Why I Write
Why I Write
When I first began to take writing seriously, I was about three. I asked my dad how to write my “I am leaving home” note. Putting down his book (he was always reading) carefully, with a serious look, he helped me write a good-by note to leave on the kitchen table for my mother. I didn’t want her to worry. He also helped me pack a lunch and tie it in a handkerchief to carry it because “it was a hard world out there without food.” Peanut butter and blackberry jam are my favorite. I was on my way for my big adventure. I knew my mom would be sorry that she wanted to make me take a nap when she saw I was gone.
When I got to the corner, I faced my first problem with reality. I could not cross the street because there was no one to hold my hand. After pondering on the situation, I decided to turn to the right and keep going. At the next corner, I discovered I had the same problem. I sat down on the sidewalk and tried to think of a way to solve the issue. My neighbor Ms. Nell lived on that corner and was sitting on her porch watching me. She saw me deep in thought, but she also saw my father, who was following me. Walking to her gate, she asked me what I was doing. In my best grown-up voice, I explained I was running away. Opening the gate, she offered me a seat on the porch for a while and have lemonade. As we sat there, I saw she was eating lunch. She asked me if I would like to join her. As carefully as I could, I explained I had brought my own and opened my handkerchief. We sat there on the porch, smelling her roses, eating, and discussing how we could solve my situation. She couldn’t help me because if she left, her dog would get out of the yard.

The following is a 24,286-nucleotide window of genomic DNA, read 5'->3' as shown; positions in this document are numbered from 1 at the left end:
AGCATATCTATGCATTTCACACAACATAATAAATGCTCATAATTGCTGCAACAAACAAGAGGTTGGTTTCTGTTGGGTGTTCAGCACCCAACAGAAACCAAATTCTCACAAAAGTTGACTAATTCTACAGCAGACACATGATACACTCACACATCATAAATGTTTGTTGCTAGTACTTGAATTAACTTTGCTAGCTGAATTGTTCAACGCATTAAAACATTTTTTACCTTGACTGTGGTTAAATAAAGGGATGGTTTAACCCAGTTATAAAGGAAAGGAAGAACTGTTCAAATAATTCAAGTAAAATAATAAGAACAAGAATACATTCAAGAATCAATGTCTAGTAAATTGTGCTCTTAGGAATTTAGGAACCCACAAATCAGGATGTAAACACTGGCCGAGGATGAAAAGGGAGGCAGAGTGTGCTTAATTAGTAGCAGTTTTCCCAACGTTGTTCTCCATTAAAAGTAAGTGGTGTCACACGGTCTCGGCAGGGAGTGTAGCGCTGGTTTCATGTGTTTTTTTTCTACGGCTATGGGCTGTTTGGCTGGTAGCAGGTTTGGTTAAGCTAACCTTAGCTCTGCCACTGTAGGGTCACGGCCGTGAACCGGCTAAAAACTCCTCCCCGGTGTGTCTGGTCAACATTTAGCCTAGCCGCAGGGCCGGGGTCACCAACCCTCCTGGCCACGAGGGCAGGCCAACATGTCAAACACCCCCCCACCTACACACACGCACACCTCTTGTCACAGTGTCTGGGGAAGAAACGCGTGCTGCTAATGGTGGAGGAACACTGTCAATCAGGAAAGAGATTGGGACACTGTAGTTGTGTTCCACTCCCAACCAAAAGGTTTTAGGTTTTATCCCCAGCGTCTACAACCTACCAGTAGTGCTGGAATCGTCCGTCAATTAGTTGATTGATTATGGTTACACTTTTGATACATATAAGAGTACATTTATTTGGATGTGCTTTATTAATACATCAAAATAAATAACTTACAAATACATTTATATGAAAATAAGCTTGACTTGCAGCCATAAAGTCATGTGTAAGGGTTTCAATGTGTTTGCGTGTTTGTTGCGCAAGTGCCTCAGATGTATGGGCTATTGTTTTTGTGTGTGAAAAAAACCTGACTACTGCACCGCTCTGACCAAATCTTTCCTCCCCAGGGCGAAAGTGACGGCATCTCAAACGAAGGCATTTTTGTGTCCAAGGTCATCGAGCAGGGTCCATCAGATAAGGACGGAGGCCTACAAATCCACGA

Feeling refreshed, I left Ms. Nell and went to the corner again. She smiled when I left, but she was always smiling, that’s why I liked her. Deciding there was not a way to cross, I went down to the next corner—the same problem. Running away is complicated to a three-year-old. Ms. Else lived on that corner could not help me because she had cookies in the oven. They smelled wonderful, and I had no problem joining her. After eating a few of them, I was on my way again. When I reached the third corner, I looked down the block and saw my house. Running away was very tiring, so I decided to go home. As I got to the house, I opened the door and ran to my mother. I told her all my problems and after a lot of hugging and much sympathy. I decided that running away was not what it was cracked up to be. I never knew my father followed me until years later, when “My Great Runaway” was shared with my grandparents.
So why do I write? I have so many stories of both great and small adventures that I want them to be shared with my family and friends. Everyone has these similar stories to share. It takes guts to put them into words. Do I worry that people will laugh and surely hope they are laughing with me, but I can accept it if they are laughing at me? In retrospect, writing gives a chance to relive the story many times. I write for me and hope that others will enjoy it.